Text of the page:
Shakespeare — the famous literary figure and the dreaded high school and college lesson assignment. For years many students have universally viewed Shakespeare's plays with trepidation and gloom. No matter what your native tongue, it can be quite tedious to delve in to the language and customs of Shakespeare's world. But, as teachers well know, learning Shakespeare is an invaluable practice that serves to form a literary foundation for a lifetime. However, the challenge of engaging students still remains.
How can a modern teacher engage their iPhone-wielding, YouTube-watching, and Snapchatting extraordinaires (who will be simply referring to as "students" from now on) with plays that were written around 400 years ago? This is a worldwide problem and one in which our 9th grade English teachers at Shanghai American School wanted to solve.
Our teachers joined forces with some experts in the field, The Prague Shakespeare Company, for their first annual "ShakeMeUp: International Online Student Shakespeare Film Festival". Our students will not only have to understand and analyze the ancient Shakespearean play Julius Caesar, they also have to showcase their modern technological skills and ability to create a project that is unique, entertaining, and fits in to the prescribed educational rubric.
Our freshmen have been divided into small groups to prepare their project entry. The groups are allowed to either do a reenactment from a key scene in the play, created a modern version of a key scene, film a documentary that explains why Julius Caesar is still a relevant piece of literature, set up and film a political debate between two key characters, or rewrite and film a key scene and place in the context of a modern political or cultural context. All projects will be submitted online.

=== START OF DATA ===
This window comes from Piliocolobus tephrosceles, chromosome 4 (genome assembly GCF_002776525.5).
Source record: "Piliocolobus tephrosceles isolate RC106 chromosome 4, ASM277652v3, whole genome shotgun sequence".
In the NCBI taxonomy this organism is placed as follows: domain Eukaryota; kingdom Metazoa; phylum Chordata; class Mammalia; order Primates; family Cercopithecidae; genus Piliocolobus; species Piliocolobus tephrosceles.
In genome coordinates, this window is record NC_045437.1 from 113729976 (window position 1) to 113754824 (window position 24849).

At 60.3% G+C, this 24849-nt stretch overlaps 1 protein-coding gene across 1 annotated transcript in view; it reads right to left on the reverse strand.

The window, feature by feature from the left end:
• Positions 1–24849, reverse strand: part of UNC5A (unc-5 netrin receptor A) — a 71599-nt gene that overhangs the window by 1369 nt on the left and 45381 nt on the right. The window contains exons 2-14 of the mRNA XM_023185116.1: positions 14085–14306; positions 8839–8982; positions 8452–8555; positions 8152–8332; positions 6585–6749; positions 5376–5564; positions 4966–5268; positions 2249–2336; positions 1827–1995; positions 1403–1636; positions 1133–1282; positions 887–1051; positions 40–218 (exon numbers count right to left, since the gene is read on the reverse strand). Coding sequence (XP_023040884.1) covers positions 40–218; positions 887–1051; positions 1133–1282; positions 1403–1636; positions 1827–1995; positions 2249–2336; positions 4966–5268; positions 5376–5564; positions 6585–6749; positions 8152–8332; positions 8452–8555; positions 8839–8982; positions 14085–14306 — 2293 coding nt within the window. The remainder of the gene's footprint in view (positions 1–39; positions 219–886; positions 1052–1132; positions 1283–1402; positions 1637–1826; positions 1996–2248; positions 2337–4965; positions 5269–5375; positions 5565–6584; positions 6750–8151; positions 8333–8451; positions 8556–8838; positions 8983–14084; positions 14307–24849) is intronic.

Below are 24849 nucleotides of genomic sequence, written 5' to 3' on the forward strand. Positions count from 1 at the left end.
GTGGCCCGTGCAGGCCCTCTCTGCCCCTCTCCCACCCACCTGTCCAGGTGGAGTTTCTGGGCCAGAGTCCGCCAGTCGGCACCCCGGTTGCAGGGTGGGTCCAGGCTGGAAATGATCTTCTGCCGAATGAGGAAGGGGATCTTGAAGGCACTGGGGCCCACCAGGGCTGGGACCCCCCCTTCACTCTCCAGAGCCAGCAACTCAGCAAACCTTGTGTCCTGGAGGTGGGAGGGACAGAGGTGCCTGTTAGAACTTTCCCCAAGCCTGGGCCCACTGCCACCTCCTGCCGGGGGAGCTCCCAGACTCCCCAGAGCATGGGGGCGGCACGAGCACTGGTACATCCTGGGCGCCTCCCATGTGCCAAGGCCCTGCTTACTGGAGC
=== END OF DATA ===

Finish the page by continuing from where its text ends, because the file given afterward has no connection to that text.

An interesting twist to this project is that the first round of judging does not go to the panel of experts in Prague, or even an English teacher. Rather, a peer group from another school will be the initial judges. The school that has been paired with Shanghai American School in this project is Central Middle School in Minnesota. Early next week, each class will take time to watch and judge peer submissions from Central Middle School.
The top three entries from each school will then be chosen and sent on to be judged in two additional rounds by professionals, such as seasoned Shakespearean actors, university professors, literary specialists, and filmmakers. The final winners not only get worldwide bragging rights, but prizes as well. (Don't worry mom and dad — they also have to write an essay over the play for the final exam in class.)
We are eagerly waiting to see the final entries our students submit to this educational contest. Be on the lookout for the Round 1 winning entries as we will share them on social media as soon as we can. Let the backstabbing begin...